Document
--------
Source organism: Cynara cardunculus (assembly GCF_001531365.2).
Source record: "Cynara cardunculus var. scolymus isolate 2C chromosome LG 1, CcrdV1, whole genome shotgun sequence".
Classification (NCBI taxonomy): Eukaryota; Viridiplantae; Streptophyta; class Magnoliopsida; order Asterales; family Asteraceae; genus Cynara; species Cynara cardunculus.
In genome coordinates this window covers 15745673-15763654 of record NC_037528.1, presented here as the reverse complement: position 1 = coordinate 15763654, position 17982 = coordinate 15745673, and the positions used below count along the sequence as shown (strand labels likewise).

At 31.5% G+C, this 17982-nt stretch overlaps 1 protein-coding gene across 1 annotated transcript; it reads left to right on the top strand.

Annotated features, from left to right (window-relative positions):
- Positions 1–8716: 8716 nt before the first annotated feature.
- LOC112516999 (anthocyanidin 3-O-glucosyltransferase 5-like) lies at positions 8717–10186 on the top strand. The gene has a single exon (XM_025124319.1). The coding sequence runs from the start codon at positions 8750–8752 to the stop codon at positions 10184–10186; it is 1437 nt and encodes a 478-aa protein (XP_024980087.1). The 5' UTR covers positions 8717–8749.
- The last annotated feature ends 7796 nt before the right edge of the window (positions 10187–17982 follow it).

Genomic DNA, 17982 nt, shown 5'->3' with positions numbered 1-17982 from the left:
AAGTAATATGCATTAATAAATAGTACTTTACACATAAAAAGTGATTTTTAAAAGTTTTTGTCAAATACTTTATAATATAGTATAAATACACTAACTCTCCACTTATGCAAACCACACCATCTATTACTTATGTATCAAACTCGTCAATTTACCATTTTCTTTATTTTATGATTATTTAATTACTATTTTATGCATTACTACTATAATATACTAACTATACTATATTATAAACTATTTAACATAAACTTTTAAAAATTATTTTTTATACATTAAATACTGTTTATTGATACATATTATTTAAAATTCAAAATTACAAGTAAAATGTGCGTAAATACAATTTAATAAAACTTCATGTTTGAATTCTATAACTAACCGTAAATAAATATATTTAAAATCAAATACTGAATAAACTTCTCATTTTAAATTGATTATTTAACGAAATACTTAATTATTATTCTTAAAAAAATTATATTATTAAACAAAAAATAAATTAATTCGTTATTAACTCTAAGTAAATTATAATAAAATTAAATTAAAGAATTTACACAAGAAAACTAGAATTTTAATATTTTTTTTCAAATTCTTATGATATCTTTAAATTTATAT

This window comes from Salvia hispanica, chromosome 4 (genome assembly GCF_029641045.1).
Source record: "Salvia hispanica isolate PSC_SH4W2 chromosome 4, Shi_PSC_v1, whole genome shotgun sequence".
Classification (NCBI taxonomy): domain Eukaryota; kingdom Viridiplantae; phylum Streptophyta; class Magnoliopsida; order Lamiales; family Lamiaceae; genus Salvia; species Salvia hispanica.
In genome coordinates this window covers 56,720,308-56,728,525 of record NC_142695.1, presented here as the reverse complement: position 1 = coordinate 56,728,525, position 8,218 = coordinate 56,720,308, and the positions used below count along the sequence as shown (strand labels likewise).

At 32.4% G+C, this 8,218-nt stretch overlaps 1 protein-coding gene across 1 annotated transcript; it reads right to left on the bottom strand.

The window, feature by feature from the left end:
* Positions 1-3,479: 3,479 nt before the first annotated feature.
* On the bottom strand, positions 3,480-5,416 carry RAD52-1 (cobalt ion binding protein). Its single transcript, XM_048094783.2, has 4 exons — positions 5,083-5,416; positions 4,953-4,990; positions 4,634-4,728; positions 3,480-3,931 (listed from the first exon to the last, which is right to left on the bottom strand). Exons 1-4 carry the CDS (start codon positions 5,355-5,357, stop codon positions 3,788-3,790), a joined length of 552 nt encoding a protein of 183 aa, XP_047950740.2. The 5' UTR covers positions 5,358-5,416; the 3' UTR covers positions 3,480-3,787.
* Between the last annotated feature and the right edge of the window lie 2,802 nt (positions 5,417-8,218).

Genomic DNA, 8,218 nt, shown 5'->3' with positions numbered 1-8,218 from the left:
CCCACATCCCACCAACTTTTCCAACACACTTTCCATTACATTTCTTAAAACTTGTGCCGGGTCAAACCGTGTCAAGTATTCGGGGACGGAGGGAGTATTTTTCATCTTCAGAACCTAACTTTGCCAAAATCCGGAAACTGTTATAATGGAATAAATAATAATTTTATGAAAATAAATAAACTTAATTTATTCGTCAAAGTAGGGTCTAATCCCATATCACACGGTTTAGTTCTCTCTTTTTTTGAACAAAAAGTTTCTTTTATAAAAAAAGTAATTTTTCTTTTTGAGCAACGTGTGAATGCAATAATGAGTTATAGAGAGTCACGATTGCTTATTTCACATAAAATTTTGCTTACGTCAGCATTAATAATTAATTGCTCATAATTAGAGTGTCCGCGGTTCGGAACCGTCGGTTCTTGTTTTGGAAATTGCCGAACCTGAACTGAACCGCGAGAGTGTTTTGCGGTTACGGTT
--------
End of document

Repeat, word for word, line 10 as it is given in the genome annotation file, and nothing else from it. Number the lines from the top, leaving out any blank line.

Genomic DNA, 17982 nt, shown 5'->3' with positions numbered 1-17982 from the left: